At the same time as it shutters the MCSA: Server 2008 certification, Windows will also close down the 70-694 exam, Virtualizing Enterprise Desktops and Apps. This exam focuses on Microsoft Application Virtualization (App-V) Service Pack 2 (SP2), Microsoft User Experience Virtualization (UE-V), and Virtual Desktop Infrastructure (VDI) as part of Windows Server 2012 R2, and earns a credit toward an MCP certification.

Happy certifying!

-the Transcender Team

Transcender is Now an Authorized Practice Test Provider for (ISC)²® Certifications

December 7, 2016 at 4:51 pm | Posted in (ISC)2, CISSP, Uncategorized | Leave a comment

There are a lot of great security certifications out there, but since its release in 1994, the CISSP (Certified Information Systems Security Professional) has become one of the best known and most highly regarded credentials. At Transcender, we’ve been dedicated to providing CISSP practice tests for over 13 years. Earlier in 2016 we also released our first test preparation for its sister certification, SSCP (Systems Security Certified Practitioner).  Our hard work has paid off, because we’re now an authorized practice test provider for (ISC)²® certifications!

What does this mean to you? Nothing has changed about our award-winning products, but it does mean that (ISC)² has officially endorsed our practice tests for CISSP and SSCP.

  • The SSCP practice exam is a 300-question exam that will develop your test-taking skills, identify any weak areas, and prepare you for the actual test.
  • The premium SSCP study solution combines our trusted practice exam with self-paced eLearning, for a comprehensive learning experience.
  • The CISSP practice exam has an exhaustive 924-item question bank that will test every aspect of your technical skills, plus a 892-item flash card array.
  • The premium CISSP study solution includes the practice exam with  20 hours of online instruction through self-paced eLearning, which includes access to a live subject matter expert.

We’re also working together to develop a practice test for the up-and-coming CCSP (Certified Cloud Security Professional) certification for 2017. Be sure to follow our blog or subscribe to special updates and promotions on the Transcender web site to be notified of its release.

Transcender has been committed to closing the skills gap in the IT industry for the last 25 years and helping qualified candidates get the recognition they deserve.  And now even (ISC)² recognizes our efforts.  After your certification training, come over to us to help you prepare for exam day. Study with confidence, knowing that you have the most relevant and up-to-date study tool in the marketplace!

Now Offering CFR-210 Test Prep

December 1, 2016 at 3:16 pm | Posted in Logical Operations, Vendor news | Leave a comment
Tags: , , , , , , , , , , ,

Who says there’s no news in December? In cybersecurity, it’s never a question of if, but a question of when a breach will occur. So rather than wait for the new year, we thought we’d get the jump on 2017 and together with Logical Operations, release the Cybersec First Responder (CFR-210) practice test today.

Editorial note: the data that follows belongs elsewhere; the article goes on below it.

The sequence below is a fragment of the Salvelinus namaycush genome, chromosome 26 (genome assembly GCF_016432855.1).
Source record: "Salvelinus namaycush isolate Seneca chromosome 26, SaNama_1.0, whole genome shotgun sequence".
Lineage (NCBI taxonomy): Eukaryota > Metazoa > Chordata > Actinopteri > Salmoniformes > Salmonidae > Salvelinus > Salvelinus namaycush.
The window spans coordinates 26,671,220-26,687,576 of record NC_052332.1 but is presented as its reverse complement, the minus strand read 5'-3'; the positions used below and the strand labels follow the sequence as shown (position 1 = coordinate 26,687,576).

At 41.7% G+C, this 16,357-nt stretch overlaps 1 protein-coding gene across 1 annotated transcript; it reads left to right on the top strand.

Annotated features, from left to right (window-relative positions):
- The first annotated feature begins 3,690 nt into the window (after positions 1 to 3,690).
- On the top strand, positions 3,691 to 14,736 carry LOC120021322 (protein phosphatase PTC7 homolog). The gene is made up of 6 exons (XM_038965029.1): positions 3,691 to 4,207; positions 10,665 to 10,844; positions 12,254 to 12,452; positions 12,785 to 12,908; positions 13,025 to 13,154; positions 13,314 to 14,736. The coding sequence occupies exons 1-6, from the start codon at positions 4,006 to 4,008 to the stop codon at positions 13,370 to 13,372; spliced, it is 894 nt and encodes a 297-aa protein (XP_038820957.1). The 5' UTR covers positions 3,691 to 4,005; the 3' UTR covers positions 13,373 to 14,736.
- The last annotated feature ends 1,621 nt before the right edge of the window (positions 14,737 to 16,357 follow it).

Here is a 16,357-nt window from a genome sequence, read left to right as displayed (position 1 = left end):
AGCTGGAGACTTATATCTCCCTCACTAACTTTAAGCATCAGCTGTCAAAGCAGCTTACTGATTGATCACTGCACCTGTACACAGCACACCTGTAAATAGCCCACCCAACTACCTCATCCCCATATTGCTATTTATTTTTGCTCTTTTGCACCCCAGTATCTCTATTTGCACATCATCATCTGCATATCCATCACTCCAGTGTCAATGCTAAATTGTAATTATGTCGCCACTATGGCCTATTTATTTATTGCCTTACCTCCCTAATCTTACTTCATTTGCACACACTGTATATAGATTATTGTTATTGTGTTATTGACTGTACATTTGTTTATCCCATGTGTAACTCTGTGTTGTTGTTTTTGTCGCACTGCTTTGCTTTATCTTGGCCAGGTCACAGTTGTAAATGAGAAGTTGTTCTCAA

What exactly is the CFR certification all about? Well, CFR-210 showcases your ability to to quickly detect and respond to active cyber threats. It’s not just about detailed knowledge of the analysis techniques and tools, but how to identify and respond, in real time, to the broad array of security threats affecting organizations worldwide.

So, white hats, rejoice and black hats, you’re on notice. They’re some new sheriffs rolling into town with some serious skills — and they’re not afraid to use them!

Here’s the press release for your reading pleasure.

Transcender adds GIAC Security Essentials (GSEC) to its practice test lineup

November 12, 2016 at 8:02 am | Posted in GIAC, Kaplan IT Training news | Leave a comment
Tags: , ,

As reported by Stanford Journalism, the demand for infosec jobs is likely to rise 53 percent through 2018. Earning a cybersecurity certification can help qualify you for those jobs. In response to the growing demand, Transcender has added a top infosec vendor to our security exam lineup: Global Information Assurance Certification (GIAC). GIAC is an OS-neutral organization that develops highly focused security certifications, including some of the hardest and most prestigious in the field.

The GSEC: GIAC Security Essentials exam is an ANSI/ISO/IEC 17024 accredited certification and lasts for four years before the candidate must re-certify. This is an intermediate-level exam that covers a wide range of topics, from the nuts and bolts of logging and network protocols to overall risk management and security practices.  You can click  here for a complete list of the topics you’ll see on the GSEC exam: https://www.giac.org/certification/security-essentials-gsec

Transcender’s SecurityCert: GIAC Security Essentials (GSEC) 2016 Practice Exam is meant for candidates who want to demonstrate they are qualified for IT systems hands-on roles with respect to security tasks. To be successful, candidates need to understand information security to a practical level beyond simple terminology and concepts. Our practice test has 360 practice questions and 558 flashcards to help you prepare for the live exam, which has 180 questions and up to a 5 hour time limit.

The GSEC: GIAC exam is $1,249 (or $689 when taken with an associated SANS training course). Our practice exam  formats range from $99 – $119, so we can offer you a cost-effective way to test your chops before sitting the live question bank. (If you’re new to Transcender, welcome! And be sure to review why you should read those long, boring explanations.)

Happy certifying,

-The Transcender Team

Microsoft raised exam certification prices in July

August 23, 2016 at 12:07 pm | Posted in Kaplan IT Training news, Microsoft, Vendor news | Leave a comment
Tags:

Microsoft made a worldwide adjustment in the price of their MCP and certification exams for non-academic titles. The increased prices went into effect on July 18, 2106.

The pricing change does NOT affect pre-paid vouchers from Transcender or vouchers purchased from Pearson VUE, Courseware Marketplace, or through academic Volume Licensing. You can continue to use any vouchers you bought prior to the pricing upgrade without having to make up the additional cost.

Student discounts have not changed, but they will be calculated from the new exam price.

In most cases the price increase was around USD $15. To find a price for a specific exam, find your test on the Microsoft Certification Exam List or go directly to Pearson Vue and check the price for your region.

Next Page »


Entries and comments feeds.

%d bloggers like this: